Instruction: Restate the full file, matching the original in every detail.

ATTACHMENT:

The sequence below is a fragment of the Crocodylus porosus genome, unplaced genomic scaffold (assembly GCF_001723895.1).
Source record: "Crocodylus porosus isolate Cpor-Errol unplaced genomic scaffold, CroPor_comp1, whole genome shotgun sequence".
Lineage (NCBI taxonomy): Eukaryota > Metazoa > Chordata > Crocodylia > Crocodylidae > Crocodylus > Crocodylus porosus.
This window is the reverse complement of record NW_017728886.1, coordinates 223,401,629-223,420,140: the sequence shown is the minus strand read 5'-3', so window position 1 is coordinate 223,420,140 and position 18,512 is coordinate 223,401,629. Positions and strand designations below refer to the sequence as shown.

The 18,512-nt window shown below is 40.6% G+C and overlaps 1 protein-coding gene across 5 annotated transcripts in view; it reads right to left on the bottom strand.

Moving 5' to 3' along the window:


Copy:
The sequence below is a fragment of the Crocodylus porosus genome, unplaced genomic scaffold (assembly GCF_001723895.1).
Source record: "Crocodylus porosus isolate Cpor-Errol unplaced genomic scaffold, CroPor_comp1, whole genome shotgun sequence".
Lineage (NCBI taxonomy): Eukaryota > Metazoa > Chordata > Crocodylia > Crocodylidae > Crocodylus > Crocodylus porosus.
This window is the reverse complement of record NW_017728886.1, coordinates 223,401,629-223,420,140: the sequence shown is the minus strand read 5'-3', so window position 1 is coordinate 223,420,140 and position 18,512 is coordinate 223,401,629. Positions and strand designations below refer to the sequence as shown.

The 18,512-nt window shown below is 40.6% G+C and overlaps 1 protein-coding gene across 5 annotated transcripts in view; it reads right to left on the bottom strand.

Moving 5' to 3' along the window: